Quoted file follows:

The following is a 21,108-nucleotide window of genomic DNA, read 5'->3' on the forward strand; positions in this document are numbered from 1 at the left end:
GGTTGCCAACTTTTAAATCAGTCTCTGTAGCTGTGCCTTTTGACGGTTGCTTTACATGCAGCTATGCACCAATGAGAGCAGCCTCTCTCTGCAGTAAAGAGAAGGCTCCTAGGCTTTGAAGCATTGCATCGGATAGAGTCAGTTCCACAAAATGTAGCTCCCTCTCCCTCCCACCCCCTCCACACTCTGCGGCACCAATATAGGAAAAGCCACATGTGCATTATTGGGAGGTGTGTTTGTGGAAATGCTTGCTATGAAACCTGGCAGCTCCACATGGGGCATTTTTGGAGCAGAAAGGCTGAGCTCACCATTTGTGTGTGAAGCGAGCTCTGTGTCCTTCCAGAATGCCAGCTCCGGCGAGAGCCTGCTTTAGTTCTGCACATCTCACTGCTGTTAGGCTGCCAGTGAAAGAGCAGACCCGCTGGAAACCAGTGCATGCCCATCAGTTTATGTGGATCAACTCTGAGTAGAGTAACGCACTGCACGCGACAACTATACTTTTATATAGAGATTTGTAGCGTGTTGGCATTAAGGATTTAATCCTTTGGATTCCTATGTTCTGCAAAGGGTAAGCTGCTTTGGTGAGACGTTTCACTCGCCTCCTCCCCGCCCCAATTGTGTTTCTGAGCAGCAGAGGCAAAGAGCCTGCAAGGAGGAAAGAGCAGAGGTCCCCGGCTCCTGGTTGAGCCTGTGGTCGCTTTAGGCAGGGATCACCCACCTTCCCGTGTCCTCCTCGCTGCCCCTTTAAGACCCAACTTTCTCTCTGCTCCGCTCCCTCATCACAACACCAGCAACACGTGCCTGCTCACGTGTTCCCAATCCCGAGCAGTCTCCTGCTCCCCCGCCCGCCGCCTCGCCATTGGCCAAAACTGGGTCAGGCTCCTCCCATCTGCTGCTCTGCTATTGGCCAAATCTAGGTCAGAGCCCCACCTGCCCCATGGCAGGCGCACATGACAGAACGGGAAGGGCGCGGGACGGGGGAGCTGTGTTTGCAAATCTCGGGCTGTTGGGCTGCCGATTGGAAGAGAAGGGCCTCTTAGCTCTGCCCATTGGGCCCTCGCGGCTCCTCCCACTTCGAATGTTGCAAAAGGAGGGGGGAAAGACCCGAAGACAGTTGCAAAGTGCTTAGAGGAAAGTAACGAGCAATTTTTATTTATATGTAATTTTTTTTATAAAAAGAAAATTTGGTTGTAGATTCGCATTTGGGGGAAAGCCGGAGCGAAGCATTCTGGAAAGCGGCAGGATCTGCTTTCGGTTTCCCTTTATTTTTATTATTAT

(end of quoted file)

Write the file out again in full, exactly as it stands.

The following is a 21,108-nucleotide window of genomic DNA, read 5'->3' on the forward strand; positions in this document are numbered from 1 at the left end:
GGTTGCCAACTTTTAAATCAGTCTCTGTAGCTGTGCCTTTTGACGGTTGCTTTACATGCAGCTATGCACCAATGAGAGCAGCCTCTCTCTGCAGTAAAGAGAAGGCTCCTAGGCTTTGAAGCATTGCATCGGATAGAGTCAGTTCCACAAAATGTAGCTCCCTCTCCCTCCCACCCCCTCCACACTCTGCGGCACCAATATAGGAAAAGCCACATGTGCATTATTGGGAGGTGTGTTTGTGGAAATGCTTGCTATGAAACCTGGCAGCTCCACATGGGGCATTTTTGGAGCAGAAAGGCTGAGCTCACCATTTGTGTGTGAAGCGAGCTCTGTGTCCTTCCAGAATGCCAGCTCCGGCGAGAGCCTGCTTTAGTTCTGCACATCTCACTGCTGTTAGGCTGCCAGTGAAAGAGCAGACCCGCTGGAAACCAGTGCATGCCCATCAGTTTATGTGGATCAACTCTGAGTAGAGTAACGCACTGCACGCGACAACTATACTTTTATATAGAGATTTGTAGCGTGTTGGCATTAAGGATTTAATCCTTTGGATTCCTATGTTCTGCAAAGGGTAAGCTGCTTTGGTGAGACGTTTCACTCGCCTCCTCCCCGCCCCAATTGTGTTTCTGAGCAGCAGAGGCAAAGAGCCTGCAAGGAGGAAAGAGCAGAGGTCCCCGGCTCCTGGTTGAGCCTGTGGTCGCTTTAGGCAGGGATCACCCACCTTCCCGTGTCCTCCTCGCTGCCCCTTTAAGACCCAACTTTCTCTCTGCTCCGCTCCCTCATCACAACACCAGCAACACGTGCCTGCTCACGTGTTCCCAATCCCGAGCAGTCTCCTGCTCCCCCGCCCGCCGCCTCGCCATTGGCCAAAACTGGGTCAGGCTCCTCCCATCTGCTGCTCTGCTATTGGCCAAATCTAGGTCAGAGCCCCACCTGCCCCATGGCAGGCGCACATGACAGAACGGGAAGGGCGCGGGACGGGGGAGCTGTGTTTGCAAATCTCGGGCTGTTGGGCTGCCGATTGGAAGAGAAGGGCCTCTTAGCTCTGCCCATTGGGCCCTCGCGGCTCCTCCCACTTCGAATGTTGCAAAAGGAGGGGGGAAAGACCCGAAGACAGTTGCAAAGTGCTTAGAGGAAAGTAACGAGCAATTTTTATTTATATGTAATTTTTTTTATAAAAAGAAAATTTGGTTGTAGATTCGCATTTGGGGGAAAGCCGGAGCGAAGCATTCTGGAAAGCGGCAGGATCTGCTTTCGGTTTCCCTTTATTTTTATTATTAT